Monsignor Nunzio Scarano
Monsignor Nunzio Scarano was recently arrested for corruption charges after allegedly trying to bring back a huge sum of money aboard a government plane from Switzerland.

A Vatican cleric nicknamed Monsignor 500 for his habit of flashing huge amounts of cash has been re-arrested for allegedly faking donations to cover a money-laundering operation.

Monsignor Nunzio Scarano, who worked as an accountant in the Vatican's financial administration, was originally arrested for trying to take €20m (£17m) in cash into Italy from Switzerland aboard a government plane.

The new charges on the 61-year-old, who is under house arrest because of his ailing health, stem from a separate money-laundering investigation. Monsignor 500 allegedly planned a series of false donations with the purpose of covering up movements of cash worth up to €2m (£1.6m).

Scarano's lawyer told reporters that the former Vatican official had been "profoundly disturbed" by the new charges.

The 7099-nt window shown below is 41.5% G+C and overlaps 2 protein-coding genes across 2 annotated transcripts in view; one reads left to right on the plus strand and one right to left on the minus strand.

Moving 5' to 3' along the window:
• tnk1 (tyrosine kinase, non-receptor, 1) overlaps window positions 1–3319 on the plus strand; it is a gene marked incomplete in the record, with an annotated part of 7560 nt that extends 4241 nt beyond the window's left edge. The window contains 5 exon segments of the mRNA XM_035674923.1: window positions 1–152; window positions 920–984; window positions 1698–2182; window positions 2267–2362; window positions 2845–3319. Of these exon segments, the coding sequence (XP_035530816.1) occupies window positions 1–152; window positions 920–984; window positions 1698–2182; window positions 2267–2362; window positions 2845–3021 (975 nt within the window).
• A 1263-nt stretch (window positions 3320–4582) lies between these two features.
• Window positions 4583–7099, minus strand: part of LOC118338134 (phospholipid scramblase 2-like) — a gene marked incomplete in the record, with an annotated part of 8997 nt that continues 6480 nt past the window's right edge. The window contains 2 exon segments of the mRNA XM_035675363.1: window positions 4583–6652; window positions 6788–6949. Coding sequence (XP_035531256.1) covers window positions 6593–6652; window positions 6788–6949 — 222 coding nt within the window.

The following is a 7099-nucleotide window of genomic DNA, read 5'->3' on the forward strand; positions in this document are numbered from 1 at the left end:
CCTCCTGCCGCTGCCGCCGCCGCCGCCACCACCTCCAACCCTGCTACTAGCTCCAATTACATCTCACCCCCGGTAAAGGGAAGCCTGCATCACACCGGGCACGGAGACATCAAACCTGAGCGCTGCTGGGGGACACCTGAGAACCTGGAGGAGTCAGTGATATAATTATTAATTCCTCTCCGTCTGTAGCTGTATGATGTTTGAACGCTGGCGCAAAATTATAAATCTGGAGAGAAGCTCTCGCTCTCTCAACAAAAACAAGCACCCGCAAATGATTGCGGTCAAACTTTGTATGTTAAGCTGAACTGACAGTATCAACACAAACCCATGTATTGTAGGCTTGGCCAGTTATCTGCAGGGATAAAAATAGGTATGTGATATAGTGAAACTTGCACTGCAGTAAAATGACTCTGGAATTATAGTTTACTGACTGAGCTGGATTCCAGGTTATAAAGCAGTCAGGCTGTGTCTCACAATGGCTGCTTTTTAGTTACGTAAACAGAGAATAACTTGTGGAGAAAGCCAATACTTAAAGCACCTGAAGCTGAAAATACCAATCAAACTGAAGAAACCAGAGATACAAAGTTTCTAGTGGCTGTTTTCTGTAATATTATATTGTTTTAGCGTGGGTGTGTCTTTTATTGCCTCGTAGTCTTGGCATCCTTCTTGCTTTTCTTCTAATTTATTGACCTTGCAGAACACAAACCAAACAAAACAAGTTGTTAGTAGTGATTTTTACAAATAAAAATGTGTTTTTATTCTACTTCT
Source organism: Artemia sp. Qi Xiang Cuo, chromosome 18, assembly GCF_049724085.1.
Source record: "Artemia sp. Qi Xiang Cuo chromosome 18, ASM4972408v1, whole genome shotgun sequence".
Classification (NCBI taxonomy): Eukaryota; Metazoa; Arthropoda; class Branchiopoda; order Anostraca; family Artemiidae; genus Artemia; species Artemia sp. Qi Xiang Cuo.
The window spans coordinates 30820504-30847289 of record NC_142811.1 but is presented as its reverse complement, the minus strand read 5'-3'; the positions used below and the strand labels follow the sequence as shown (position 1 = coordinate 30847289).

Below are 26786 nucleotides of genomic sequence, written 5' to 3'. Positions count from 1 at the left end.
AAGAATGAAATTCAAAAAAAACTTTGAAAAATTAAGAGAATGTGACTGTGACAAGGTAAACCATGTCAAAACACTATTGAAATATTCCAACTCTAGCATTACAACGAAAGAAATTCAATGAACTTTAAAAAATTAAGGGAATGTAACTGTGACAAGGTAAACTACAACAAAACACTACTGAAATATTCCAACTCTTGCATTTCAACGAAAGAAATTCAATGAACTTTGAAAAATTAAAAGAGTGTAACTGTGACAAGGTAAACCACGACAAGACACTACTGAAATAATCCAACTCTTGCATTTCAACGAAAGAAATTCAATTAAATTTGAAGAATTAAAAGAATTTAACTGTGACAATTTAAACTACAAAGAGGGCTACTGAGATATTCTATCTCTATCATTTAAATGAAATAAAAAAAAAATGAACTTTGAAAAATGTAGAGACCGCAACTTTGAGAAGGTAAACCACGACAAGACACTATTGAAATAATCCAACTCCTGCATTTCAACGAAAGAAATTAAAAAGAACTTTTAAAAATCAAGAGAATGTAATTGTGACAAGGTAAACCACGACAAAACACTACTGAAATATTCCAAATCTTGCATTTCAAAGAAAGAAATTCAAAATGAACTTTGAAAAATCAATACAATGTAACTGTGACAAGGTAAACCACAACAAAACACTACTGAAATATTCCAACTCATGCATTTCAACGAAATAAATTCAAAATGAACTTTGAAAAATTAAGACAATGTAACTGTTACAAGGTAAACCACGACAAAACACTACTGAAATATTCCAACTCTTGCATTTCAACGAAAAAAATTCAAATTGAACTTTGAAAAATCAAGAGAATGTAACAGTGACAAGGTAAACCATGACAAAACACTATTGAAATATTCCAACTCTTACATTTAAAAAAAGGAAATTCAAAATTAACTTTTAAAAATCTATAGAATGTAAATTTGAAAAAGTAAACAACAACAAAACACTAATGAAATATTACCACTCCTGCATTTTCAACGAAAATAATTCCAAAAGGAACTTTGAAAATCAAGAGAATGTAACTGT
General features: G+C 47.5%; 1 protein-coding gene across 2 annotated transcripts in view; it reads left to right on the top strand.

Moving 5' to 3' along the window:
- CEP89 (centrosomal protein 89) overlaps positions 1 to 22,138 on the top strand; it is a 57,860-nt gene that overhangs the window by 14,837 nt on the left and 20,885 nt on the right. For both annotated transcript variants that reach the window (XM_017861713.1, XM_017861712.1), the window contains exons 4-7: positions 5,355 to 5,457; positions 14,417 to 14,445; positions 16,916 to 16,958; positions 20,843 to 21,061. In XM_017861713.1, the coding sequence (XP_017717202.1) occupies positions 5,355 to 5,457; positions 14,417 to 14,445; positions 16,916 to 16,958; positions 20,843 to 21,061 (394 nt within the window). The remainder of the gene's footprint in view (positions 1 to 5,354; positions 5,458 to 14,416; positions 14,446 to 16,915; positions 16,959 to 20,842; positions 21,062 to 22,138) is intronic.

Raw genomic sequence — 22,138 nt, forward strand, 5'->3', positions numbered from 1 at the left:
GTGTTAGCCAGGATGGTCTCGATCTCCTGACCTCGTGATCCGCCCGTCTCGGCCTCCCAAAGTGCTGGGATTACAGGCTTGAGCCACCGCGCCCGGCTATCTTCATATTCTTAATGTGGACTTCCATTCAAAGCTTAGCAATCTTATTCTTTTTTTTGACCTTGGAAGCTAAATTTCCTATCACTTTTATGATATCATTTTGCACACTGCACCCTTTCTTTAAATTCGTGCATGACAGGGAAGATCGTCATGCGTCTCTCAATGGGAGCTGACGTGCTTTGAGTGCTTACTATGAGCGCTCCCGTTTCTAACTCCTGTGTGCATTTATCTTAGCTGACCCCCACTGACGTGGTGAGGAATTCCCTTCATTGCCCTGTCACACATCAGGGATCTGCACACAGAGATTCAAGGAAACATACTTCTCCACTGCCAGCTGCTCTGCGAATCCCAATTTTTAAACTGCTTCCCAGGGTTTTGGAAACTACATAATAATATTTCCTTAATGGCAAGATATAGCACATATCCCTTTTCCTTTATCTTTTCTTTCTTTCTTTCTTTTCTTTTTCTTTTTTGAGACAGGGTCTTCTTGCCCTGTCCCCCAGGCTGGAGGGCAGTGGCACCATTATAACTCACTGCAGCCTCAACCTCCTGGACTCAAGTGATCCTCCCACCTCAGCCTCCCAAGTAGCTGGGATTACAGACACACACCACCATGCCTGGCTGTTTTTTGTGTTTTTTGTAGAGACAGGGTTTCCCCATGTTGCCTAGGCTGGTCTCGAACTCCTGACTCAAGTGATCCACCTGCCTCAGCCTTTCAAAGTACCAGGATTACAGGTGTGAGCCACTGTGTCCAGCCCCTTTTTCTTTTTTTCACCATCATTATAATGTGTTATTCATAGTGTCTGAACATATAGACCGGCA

In the original investigation, Scarano was accused of fraud, corruption and slander along with Italian secret service agent Giovanni Maria Zito and a financial broker, Giovanni Carinzo.

The cleric was asked by some "friends" to work with Carinzo, the broker, to return €20m that they had given him to invest. The identity of these friends is still unknown, according to police sources.

Scarano persuaded Carinzo to return the money with the help of Zito. The secret service agent went to Switzerland to bring the cash back aboard a government aicraft, in order to prevent any reporting of the mission in Italy.

When the job was complete, Zito demanded his €400,000 commission. Scarano paid an initial €200,000 by cheque. But in a clumsy attempt to prevent the second installment of the commission being deposited, the monsignor filed a report for a missing €200,000 cheque. It is unclear why he wished to prevent the deposit.

After filing the report, Scarano was arrested by Italian financial police.

The monsignor had also been under investigation by magistrates in the southern Italian city of Salerno, his home town, for a suspected money-laundering plot involving the Vatican's bank, the Institute of Religious Work (IOR).